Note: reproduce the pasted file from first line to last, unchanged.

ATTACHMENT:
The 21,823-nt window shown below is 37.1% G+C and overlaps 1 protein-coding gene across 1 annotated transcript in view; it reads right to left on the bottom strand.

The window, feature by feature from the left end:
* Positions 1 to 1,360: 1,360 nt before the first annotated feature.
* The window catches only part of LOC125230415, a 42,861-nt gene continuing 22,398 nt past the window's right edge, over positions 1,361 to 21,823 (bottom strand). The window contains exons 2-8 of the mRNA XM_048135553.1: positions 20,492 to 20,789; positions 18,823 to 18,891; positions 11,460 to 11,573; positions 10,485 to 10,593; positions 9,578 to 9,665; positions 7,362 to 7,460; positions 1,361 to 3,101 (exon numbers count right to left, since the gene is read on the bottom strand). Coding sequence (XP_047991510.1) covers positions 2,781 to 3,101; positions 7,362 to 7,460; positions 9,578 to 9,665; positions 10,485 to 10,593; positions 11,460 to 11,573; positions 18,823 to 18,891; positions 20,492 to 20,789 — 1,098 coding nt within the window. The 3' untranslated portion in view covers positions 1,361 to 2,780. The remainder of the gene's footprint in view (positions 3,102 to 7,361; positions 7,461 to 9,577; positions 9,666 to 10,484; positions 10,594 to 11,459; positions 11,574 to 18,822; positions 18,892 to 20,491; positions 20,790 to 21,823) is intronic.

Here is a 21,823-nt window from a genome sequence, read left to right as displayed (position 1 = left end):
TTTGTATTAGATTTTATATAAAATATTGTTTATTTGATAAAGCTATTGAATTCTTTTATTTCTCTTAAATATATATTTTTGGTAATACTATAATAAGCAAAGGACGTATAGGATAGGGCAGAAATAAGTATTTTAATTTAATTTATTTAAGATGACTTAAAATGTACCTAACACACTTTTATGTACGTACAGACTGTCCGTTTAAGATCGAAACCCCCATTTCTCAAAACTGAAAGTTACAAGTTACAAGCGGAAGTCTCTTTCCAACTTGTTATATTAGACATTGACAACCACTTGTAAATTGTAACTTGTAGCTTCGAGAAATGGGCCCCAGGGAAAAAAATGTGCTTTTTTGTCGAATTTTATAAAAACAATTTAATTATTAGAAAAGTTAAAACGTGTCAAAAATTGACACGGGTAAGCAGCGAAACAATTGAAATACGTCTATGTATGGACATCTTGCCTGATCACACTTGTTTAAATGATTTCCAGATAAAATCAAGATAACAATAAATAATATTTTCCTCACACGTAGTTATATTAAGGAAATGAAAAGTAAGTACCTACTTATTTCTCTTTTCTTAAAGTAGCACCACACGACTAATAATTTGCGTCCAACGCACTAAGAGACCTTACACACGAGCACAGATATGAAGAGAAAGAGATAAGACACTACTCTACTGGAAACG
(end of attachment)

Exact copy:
The 21,823-nt window shown below is 37.1% G+C and overlaps 1 protein-coding gene across 1 annotated transcript in view; it reads right to left on the bottom strand.

The window, feature by feature from the left end:
* Positions 1 to 1,360: 1,360 nt before the first annotated feature.
* The window catches only part of LOC125230415, a 42,861-nt gene continuing 22,398 nt past the window's right edge, over positions 1,361 to 21,823 (bottom strand). The window contains exons 2-8 of the mRNA XM_048135553.1: positions 20,492 to 20,789; positions 18,823 to 18,891; positions 11,460 to 11,573; positions 10,485 to 10,593; positions 9,578 to 9,665; positions 7,362 to 7,460; positions 1,361 to 3,101 (exon numbers count right to left, since the gene is read on the bottom strand). Coding sequence (XP_047991510.1) covers positions 2,781 to 3,101; positions 7,362 to 7,460; positions 9,578 to 9,665; positions 10,485 to 10,593; positions 11,460 to 11,573; positions 18,823 to 18,891; positions 20,492 to 20,789 — 1,098 coding nt within the window. The 3' untranslated portion in view covers positions 1,361 to 2,780. The remainder of the gene's footprint in view (positions 3,102 to 7,361; positions 7,461 to 9,577; positions 9,666 to 10,484; positions 10,594 to 11,459; positions 11,574 to 18,822; positions 18,892 to 20,491; positions 20,790 to 21,823) is intronic.

Here is a 21,823-nt window from a genome sequence, read left to right as displayed (position 1 = left end):
TTTGTATTAGATTTTATATAAAATATTGTTTATTTGATAAAGCTATTGAATTCTTTTATTTCTCTTAAATATATATTTTTGGTAATACTATAATAAGCAAAGGACGTATAGGATAGGGCAGAAATAAGTATTTTAATTTAATTTATTTAAGATGACTTAAAATGTACCTAACACACTTTTATGTACGTACAGACTGTCCGTTTAAGATCGAAACCCCCATTTCTCAAAACTGAAAGTTACAAGTTACAAGCGGAAGTCTCTTTCCAACTTGTTATATTAGACATTGACAACCACTTGTAAATTGTAACTTGTAGCTTCGAGAAATGGGCCCCAGGGAAAAAAATGTGCTTTTTTGTCGAATTTTATAAAAACAATTTAATTATTAGAAAAGTTAAAACGTGTCAAAAATTGACACGGGTAAGCAGCGAAACAATTGAAATACGTCTATGTATGGACATCTTGCCTGATCACACTTGTTTAAATGATTTCCAGATAAAATCAAGATAACAATAAATAATATTTTCCTCACACGTAGTTATATTAAGGAAATGAAAAGTAAGTACCTACTTATTTCTCTTTTCTTAAAGTAGCACCACACGACTAATAATTTGCGTCCAACGCACTAAGAGACCTTACACACGAGCACAGATATGAAGAGAAAGAGATAAGACACTACTCTACTGGAAACG